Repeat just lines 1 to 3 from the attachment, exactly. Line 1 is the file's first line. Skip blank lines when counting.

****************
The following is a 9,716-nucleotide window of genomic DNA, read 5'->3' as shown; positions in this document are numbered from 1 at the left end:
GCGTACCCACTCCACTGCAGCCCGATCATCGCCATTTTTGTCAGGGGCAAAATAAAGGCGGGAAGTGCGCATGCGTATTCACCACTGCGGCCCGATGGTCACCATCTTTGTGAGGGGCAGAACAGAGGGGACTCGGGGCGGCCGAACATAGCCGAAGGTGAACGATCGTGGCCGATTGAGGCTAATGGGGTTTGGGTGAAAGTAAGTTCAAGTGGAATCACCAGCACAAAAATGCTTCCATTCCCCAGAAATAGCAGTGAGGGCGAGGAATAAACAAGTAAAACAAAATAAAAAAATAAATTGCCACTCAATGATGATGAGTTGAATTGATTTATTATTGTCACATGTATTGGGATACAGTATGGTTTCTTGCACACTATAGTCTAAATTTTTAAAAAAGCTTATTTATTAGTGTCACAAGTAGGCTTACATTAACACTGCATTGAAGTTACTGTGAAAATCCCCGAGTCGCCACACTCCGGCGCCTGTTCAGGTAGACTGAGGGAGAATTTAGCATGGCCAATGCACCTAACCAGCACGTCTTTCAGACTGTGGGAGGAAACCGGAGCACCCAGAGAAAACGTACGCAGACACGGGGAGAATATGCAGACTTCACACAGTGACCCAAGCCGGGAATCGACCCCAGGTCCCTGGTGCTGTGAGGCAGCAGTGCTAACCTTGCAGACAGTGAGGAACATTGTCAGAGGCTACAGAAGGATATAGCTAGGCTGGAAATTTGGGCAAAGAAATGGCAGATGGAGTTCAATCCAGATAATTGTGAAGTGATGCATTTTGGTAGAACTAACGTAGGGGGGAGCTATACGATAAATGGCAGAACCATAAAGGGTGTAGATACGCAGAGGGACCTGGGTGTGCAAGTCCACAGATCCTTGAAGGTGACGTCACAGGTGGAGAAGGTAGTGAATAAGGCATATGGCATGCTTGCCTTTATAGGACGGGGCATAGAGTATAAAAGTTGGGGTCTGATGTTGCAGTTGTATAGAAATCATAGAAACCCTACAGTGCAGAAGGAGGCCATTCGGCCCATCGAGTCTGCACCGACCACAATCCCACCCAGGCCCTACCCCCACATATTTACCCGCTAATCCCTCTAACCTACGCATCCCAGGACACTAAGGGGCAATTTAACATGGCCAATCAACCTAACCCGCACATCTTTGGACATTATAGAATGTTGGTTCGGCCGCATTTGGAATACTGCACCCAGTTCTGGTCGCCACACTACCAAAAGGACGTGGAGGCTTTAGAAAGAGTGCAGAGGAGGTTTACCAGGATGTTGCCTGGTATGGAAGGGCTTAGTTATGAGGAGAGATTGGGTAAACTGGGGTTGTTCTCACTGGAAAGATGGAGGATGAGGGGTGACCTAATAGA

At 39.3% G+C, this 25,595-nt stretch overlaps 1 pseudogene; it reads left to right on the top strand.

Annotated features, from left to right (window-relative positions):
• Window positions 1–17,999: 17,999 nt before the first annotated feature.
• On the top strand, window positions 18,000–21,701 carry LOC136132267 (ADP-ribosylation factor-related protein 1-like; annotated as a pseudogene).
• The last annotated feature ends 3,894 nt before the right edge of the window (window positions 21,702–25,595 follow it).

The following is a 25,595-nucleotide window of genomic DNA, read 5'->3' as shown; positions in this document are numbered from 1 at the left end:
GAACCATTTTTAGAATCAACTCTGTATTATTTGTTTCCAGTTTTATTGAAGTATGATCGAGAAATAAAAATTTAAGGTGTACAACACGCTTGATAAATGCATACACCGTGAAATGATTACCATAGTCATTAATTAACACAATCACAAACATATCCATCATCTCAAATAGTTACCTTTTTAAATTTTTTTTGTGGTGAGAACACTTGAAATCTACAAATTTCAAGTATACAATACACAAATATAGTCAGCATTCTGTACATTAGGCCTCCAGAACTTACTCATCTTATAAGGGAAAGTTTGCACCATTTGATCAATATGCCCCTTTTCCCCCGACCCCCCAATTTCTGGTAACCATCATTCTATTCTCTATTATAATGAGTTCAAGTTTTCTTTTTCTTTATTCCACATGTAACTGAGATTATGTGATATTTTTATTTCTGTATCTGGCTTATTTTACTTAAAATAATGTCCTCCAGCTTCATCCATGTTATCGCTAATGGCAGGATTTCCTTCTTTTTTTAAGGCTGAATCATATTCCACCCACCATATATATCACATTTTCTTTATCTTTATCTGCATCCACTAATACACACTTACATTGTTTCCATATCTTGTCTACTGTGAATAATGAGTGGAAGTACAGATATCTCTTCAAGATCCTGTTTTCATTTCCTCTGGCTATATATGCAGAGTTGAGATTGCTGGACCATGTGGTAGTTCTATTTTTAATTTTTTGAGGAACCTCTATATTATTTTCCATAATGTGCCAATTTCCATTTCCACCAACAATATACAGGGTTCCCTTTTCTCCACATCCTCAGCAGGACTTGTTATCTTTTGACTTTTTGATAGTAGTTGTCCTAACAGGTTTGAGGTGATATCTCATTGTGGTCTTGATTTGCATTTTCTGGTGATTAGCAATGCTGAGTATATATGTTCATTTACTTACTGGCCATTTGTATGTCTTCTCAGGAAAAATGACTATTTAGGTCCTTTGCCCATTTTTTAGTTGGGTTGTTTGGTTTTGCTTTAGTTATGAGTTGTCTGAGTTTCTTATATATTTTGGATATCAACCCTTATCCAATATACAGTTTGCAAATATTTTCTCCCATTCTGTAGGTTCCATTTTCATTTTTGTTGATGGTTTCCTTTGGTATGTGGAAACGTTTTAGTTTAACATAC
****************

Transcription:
The following is a 9,716-nucleotide window of genomic DNA, read 5'->3' as shown; positions in this document are numbered from 1 at the left end:
GCGTACCCACTCCACTGCAGCCCGATCATCGCCATTTTTGTCAGGGGCAAAATAAAGGCGGGAAGTGCGCATGCGTATTCACCACTGCGGCCCGATGGTCACCATCTTTGTGAGGGGCAGAACAGAGGGGACTCGGGGCGGCCGAACATAGCCGAAGGTGAACGATCGTGGCCGATTGAGGCTAATGGGGTTTGGGTGAAAGTAAGTTCAAGTGGAATCACCAGCACAAAAATGCTTCCATTCCCCAGAAATAGCAGTGAGGGCGAGGAATAAACAAGTAAAACAAAATAAAAAAATAAATTGCCACTCAATGATGATGAGTTGAATTGATTTATTATTGTCACATGTATTGGGATACAGTATGGTTTCTTGCACACTATAGTCTAAATTTTTAAAAAAGCTTATTTATTAGTGTCACAAGTAGGCTTACATTAACACTGCATTGAAGTTACTGTGAAAATCCCCGAGTCGCCACACTCCGGCGCCTGTTCAGGTAGACTGAGGGAGAATTTAGCATGGCCAATGCACCTAACCAGCACGTCTTTCAGACTGTGGGAGGAAACCGGAGCACCCAGAGAAAACGTACGCAGACACGGGGAGAATATGCAGACTTCACACAGTGACCCAAGCCGGGAATCGACCCCAGGTCCCTGGTGCTGTGAGGCAGCAGTGCTAACCTTGCAGACAGTGAGGAACATTGTCAGAGGCTACAGAAGGATATAGCTAGGCTGGAAATTTGGGCAAAGAAATGGCAGATGGAGTTCAATCCAGATAATTGTGAAGTGATGCATTTTGGTAGAACTAACGTAGGGGGGAGCTATACGATAAATGGCAGAACCATAAAGGGTGTAGATACGCAGAGGGACCTGGGTGTGCAAGTCCACAGATCCTTGAAGGTGACGTCACAGGTGGAGAAGGTAGTGAATAAGGCATATGGCATGCTTGCCTTTATAGGACGGGGCATAGAGTATAAAAGTTGGGGTCTGATGTTGCAGTTGTATAGAAATCATAGAAACCCTACAGTGCAGAAGGAGGCCATTCGGCCCATCGAGTCTGCACCGACCACAATCCCACCCAGGCCCTACCCCCACATATTTACCCGCTAATCCCTCTAACCTACGCATCCCAGGACACTAAGGGGCAATTTAACATGGCCAATCAACCTAACCCGCACATCTTTGGACATTATAGAATGTTGGTTCGGCCGCATTTGGAATACTGCACCCAGTTCTGGTCGCCACACTACCAAAAGGACGTGGAGGCTTTAGAAAGAGTGCAGAGGAGGTTTACCAGGATGTTGCCTGGTATGGAAGGGCTTAGTTATGAGGAGAGATTGGGTAAACTGGGGTTGTTCTCACTGGAAAGATGGAGGATGAGGGGTGACCTAATAGA

At 39.3% G+C, this 25,595-nt stretch overlaps 1 pseudogene; it reads left to right on the top strand.